Wade Goodwyn

Wade Goodwyn is a NPR National Desk Correspondent covering Texas and the surrounding states.

Reporting for NPR since 1991, Goodwyn covers a wide range of issues from politics and music to breaking news and crime and punishment. His reports have ranged from weather calamities, religion, and corruption, to immigration, obituaries, business, and high profile court cases. Texas has it all, and Goodwyn has covered it.

Over the last 15 years, Goodwyn has reported on many of the nation's top stories. He's covered the implosion of Enron, the trials of Jeff Skilling and Kenneth Lay, and the prosecution of polygamist Warren Jeffs. Goodwyn's reporting has included the siege of the Branch Davidians in Waco, Texas, the bombing of the federal building in Oklahoma City, and the trials of Timothy McVeigh and Terry Nichols in Denver. He covered the Olympic Games in Atlanta and the school shootings in Paducah Ky., Jonesboro, Ark., and Columbine High School in Littleton, Colo.

Among his most recent work has been the wrongful prosecution and conviction of black and Hispanic citizens in Texas and Louisiana. With American and Southwest Airlines headquartered in his backyard, coverage of the airline industry is also a constant for Goodwyn.

As Texas has moved to the vanguard in national Republican politics, Goodwyn has been at the front line as what happens politically in Texas, which is often a bellwether of the coming national political debate. He has covered the state's politicians dominating the national stage, including George W. Bush, Tom Delay and rising GOP star Texas Governor Rick Perry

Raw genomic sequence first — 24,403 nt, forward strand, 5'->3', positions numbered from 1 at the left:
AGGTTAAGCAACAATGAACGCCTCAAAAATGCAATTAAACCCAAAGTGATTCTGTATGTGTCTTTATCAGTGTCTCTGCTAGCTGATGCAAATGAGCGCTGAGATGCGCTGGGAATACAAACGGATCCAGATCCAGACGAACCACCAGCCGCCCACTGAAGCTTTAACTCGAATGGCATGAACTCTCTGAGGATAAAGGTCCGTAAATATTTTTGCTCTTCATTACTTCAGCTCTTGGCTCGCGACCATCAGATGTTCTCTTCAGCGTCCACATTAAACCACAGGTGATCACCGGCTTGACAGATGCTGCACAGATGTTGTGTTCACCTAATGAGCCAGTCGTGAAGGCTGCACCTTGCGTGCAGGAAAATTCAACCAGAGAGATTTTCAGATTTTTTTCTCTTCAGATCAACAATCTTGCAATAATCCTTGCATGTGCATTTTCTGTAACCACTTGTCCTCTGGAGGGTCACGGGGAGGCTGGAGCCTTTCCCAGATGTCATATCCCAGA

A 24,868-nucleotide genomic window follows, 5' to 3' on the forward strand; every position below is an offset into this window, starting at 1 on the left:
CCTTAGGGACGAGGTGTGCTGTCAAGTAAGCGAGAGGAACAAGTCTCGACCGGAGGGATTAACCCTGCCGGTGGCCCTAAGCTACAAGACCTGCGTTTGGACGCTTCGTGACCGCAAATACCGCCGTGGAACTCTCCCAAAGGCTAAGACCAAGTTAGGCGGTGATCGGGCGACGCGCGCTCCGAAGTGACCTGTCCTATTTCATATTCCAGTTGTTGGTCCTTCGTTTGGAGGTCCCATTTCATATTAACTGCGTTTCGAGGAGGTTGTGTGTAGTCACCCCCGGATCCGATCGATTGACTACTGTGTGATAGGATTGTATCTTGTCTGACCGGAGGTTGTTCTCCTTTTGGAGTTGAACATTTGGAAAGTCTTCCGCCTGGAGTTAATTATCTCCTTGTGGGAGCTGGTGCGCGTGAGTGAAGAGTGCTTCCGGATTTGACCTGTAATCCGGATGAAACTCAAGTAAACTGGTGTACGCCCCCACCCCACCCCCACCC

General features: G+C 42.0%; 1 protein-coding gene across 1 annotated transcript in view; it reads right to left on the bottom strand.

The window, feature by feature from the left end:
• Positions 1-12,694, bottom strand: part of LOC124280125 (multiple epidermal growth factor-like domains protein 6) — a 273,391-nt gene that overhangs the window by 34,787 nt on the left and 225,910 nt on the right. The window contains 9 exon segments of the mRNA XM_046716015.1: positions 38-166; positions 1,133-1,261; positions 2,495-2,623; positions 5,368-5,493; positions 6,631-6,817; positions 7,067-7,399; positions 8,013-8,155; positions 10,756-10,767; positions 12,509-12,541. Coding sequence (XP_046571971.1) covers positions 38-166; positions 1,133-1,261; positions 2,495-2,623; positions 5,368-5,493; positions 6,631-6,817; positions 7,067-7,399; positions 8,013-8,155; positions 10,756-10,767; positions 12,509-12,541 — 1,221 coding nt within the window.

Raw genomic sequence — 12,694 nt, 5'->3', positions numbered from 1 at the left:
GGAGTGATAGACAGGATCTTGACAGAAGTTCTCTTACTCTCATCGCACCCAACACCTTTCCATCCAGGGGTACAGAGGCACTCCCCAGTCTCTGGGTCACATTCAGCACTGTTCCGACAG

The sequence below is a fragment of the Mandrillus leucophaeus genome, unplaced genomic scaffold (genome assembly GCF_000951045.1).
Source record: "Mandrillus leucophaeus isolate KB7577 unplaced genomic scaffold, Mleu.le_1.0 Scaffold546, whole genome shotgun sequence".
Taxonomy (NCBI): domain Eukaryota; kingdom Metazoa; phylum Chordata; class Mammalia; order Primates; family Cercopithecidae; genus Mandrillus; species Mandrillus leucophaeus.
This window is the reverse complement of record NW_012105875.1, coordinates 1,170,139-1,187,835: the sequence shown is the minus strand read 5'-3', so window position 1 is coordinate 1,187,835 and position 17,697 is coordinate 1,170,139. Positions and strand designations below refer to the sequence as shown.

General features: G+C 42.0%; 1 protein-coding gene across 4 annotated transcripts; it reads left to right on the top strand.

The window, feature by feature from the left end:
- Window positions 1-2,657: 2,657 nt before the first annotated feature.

Before coming to NPR, Goodwyn was a political consultant in New York City.

Goodwyn graduated from the University of Texas with a degree in history.

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Around the Nation
5:07 am
Fri April 10, 2015

Fort Hood Casualties To Receive Purple Heart In Friday's Ceremony

Originally published on Fri April 10, 2015 7:56 am

Copyright 2015 NPR. To see more, visit http://www.npr.org/.

Transcript

STEVE INSKEEP, HOST:

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Health
5:17 pm
Sun March 15, 2015

Amid Rising Concern About Addiction, Universities Focus On Recovery

Students in recovery from substance abuse are finding support on a growing number of college and university campuses, including the University of Texas at Austin.
Ronald Martinez Getty Images

Originally published on Sun March 15, 2015 6:22 pm

In murder mystery novels, when the hero, a private detective or homicide cop, drops by a late-night Alcoholics Anonymous meeting to stave off a sudden craving for a beer or two or 20, it's usually in some dingy church basement or dilapidated storefront on the seedier side of town. There's a pot of burnt coffee and a few stale doughnuts on a back table.

The Center for Students in Recovery at the University of Texas could not be more different.

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Law
4:50 pm
Tue February 24, 2015

Sniper Trial Could Be In Jury's Hands Soon

Originally published on Tue February 24, 2015 7:16 pm

Copyright 2015 NPR. To see more, visit http://www.npr.org/.

Deceptive Cadence
2:21 pm
Mon February 16, 2015

One Night Only: The Streets Meet The Opera House

The Dallas Street Choir performed in T-shirts, then changed into formalwear for the Street Requiem. Baritone Russell Rodriguez is in front, far right, in an orange T-shirt.